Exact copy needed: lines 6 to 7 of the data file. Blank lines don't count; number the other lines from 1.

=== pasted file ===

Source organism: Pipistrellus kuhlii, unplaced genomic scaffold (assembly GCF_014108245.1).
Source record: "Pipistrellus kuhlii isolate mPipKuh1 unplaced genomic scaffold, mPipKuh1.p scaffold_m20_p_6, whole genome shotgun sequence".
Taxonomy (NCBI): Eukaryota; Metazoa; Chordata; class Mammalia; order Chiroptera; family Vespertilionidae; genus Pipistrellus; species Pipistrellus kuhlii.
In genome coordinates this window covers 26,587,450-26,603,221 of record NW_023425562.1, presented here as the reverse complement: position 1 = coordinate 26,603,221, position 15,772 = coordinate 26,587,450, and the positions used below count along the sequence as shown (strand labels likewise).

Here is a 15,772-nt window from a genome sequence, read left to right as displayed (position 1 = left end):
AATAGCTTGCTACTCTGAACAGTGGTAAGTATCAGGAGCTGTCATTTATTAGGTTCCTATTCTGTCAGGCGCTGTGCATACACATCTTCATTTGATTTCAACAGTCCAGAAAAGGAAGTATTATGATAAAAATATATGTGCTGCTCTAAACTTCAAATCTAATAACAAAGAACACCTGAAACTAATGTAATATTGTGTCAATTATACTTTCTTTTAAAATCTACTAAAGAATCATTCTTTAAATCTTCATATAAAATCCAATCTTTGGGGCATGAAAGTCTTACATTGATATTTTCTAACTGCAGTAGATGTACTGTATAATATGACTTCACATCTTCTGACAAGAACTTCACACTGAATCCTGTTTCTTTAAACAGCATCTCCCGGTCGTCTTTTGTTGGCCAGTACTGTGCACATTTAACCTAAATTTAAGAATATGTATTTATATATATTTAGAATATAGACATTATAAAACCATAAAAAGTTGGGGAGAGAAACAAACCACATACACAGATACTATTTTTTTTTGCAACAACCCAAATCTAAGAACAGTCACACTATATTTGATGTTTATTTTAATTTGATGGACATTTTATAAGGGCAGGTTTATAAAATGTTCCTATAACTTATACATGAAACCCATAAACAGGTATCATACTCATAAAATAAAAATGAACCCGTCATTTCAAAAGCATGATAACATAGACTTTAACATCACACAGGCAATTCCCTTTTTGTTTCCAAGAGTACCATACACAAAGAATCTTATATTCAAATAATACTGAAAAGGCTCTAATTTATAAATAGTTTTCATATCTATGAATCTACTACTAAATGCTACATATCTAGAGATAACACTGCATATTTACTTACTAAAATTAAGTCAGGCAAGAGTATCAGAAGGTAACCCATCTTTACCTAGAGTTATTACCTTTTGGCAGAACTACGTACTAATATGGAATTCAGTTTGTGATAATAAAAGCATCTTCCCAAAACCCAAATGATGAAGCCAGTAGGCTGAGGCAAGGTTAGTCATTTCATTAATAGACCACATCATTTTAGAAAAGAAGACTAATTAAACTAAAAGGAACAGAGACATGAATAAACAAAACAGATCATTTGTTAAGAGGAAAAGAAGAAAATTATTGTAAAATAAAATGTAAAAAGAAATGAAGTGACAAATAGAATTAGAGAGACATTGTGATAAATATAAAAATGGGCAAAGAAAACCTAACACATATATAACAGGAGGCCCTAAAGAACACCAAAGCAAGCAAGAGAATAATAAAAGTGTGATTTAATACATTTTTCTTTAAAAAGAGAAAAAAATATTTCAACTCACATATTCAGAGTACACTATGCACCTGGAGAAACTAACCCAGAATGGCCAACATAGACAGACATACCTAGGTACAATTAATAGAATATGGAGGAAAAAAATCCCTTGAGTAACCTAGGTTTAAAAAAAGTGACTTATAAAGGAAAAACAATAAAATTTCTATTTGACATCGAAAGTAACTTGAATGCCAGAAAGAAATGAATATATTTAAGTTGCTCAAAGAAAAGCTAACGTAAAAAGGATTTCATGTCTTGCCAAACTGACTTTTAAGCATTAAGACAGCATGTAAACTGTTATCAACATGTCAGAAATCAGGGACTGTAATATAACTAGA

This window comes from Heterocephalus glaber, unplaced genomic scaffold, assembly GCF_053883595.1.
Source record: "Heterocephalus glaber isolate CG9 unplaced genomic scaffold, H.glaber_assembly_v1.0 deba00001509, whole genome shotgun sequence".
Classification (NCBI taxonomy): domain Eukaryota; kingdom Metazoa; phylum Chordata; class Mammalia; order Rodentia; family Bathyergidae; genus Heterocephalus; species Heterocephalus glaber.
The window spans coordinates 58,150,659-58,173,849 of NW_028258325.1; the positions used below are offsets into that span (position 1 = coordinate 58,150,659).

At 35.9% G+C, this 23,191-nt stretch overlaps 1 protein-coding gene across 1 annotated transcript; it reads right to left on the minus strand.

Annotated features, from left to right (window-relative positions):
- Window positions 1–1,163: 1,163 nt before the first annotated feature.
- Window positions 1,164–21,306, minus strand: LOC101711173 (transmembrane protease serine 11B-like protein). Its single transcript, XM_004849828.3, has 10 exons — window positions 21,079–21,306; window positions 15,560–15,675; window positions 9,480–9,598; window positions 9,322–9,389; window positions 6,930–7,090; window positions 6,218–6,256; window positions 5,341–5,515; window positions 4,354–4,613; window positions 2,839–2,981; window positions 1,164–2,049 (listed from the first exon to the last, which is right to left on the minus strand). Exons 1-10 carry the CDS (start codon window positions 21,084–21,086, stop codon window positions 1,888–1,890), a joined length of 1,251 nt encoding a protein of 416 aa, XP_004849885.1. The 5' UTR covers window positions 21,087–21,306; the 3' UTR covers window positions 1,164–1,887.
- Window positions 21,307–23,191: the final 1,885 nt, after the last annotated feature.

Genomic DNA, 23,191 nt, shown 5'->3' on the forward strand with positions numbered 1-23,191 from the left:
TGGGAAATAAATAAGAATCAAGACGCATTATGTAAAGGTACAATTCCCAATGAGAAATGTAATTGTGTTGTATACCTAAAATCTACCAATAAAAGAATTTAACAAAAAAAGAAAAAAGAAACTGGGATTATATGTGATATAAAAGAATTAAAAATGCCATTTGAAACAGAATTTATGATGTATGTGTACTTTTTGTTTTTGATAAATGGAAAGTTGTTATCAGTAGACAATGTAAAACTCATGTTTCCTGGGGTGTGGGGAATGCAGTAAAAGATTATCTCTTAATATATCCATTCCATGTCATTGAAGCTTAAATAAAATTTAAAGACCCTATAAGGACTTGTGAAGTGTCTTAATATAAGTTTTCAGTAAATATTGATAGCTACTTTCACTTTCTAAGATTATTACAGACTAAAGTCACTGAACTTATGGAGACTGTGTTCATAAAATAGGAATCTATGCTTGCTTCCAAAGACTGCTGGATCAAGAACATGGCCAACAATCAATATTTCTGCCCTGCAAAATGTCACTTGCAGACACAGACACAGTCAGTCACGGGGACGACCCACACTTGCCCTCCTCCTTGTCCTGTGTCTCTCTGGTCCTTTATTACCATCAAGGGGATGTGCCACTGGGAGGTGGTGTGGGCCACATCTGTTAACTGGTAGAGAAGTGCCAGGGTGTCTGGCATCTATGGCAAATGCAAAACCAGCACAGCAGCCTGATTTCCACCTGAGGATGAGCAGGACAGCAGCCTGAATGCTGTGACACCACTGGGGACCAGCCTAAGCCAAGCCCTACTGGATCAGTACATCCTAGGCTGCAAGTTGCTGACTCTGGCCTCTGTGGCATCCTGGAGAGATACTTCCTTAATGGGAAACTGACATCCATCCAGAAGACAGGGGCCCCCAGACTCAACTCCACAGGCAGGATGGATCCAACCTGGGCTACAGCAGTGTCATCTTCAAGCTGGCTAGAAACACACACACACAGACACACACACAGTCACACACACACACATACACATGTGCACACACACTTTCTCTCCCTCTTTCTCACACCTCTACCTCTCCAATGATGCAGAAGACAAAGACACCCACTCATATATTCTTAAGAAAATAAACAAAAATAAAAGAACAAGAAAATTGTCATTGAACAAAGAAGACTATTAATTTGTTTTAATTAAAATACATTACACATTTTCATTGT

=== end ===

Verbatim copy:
AATAGCTTGCTACTCTGAACAGTGGTAAGTATCAGGAGCTGTCATTTATTAGGTTCCTATTCTGTCAGGCGCTGTGCATACACATCTTCATTTGATTTCAACAGTCCAGAAAAGGAAGTATTATGATAAAAATATATGTGCTGCTCTAAACTTCAAATCTAATAACAAAGAACACCTGAAACTAATGTAATATTGTGTCAATTATACTTTCTTTTAAAATCTACTAAAGAATCATTCTTTAAATCTTCATATAAAATCCAATCTTTGGGGCATGAAAGTCTTACATTGATATTTTCTAACTGCAGTAGATGTACTGTATAATATGACTTCACATCTTCTGACAAGAACTTCACACTGAATCCTGTTTCTTTAAACAGCATCTCCCGGTCGTCTTTTGTTGGCCAGTACTGTGCACATTTAACCTAAATTTAAGAATATGTATTTATATATATTTAGAATATAGACATTATAAAACCATAAAAAGTTGGGGAGAGAAACAAACCACATACACAGATACTATTTTTTTTTGCAACAACCCAAATCTAAGAACAGTCACACTATATTTGATGTTTATTTTAATTTGATGGACATTTTATAAGGGCAGGTTTATAAAATGTTCCTATAACTTATACATGAAACCCATAAACAGGTATCATACTCATAAAATAAAAATGAACCCGTCATTTCAAAAGCATGATAACATAGACTTTAACATCACACAGGCAATTCCCTTTTTGTTTCCAAGAGTACCATACACAAAGAATCTTATATTCAAATAATACTGAAAAGGCTCTAATTTATAAATAGTTTTCATATCTATGAATCTACTACTAAATGCTACATATCTAGAGATAACACTGCATATTTACTTACTAAAATTAAGTCAGGCAAGAGTATCAGAAGGTAACCCATCTTTACCTAGAGTTATTACCTTTTGGCAGAACTACGTACTAATATGGAATTCAGTTTGTGATAATAAAAGCATCTTCCCAAAACCCAAATGATGAAGCCAGTAGGCTGAGGCAAGGTTAGTCATTTCATTAATAGACCACATCATTTTAGAAAAGAAGACTAATTAAACTAAAAGGAACAGAGACATGAATAAACAAAACAGATCATTTGTTAAGAGGAAAAGAAGAAAATTATTGTAAAATAAAATGTAAAAAGAAATGAAGTGACAAATAGAATTAGAGAGACATTGTGATAAATATAAAAATGGGCAAAGAAAACCTAACACATATATAACAGGAGGCCCTAAAGAACACCAAAGCAAGCAAGAGAATAATAAAAGTGTGATTTAATACATTTTTCTTTAAAAAGAGAAAAAAATATTTCAACTCACATATTCAGAGTACACTATGCACCTGGAGAAACTAACCCAGAATGGCCAACATAGACAGACATACCTAGGTACAATTAATAGAATATGGAGGAAAAAAATCCCTTGAGTAACCTAGGTTTAAAAAAAGTGACTTATAAAGGAAAAACAATAAAATTTCTATTTGACATCGAAAGTAACTTGAATGCCAGAAAGAAATGAATATATTTAAGTTGCTCAAAGAAAAGCTAACGTAAAAAGGATTTCATGTCTTGCCAAACTGACTTTTAAGCATTAAGACAGCATGTAAACTGTTATCAACATGTCAGAAATCAGGGACTGTAATATAACTAGA

This window comes from Heterocephalus glaber, unplaced genomic scaffold, assembly GCF_053883595.1.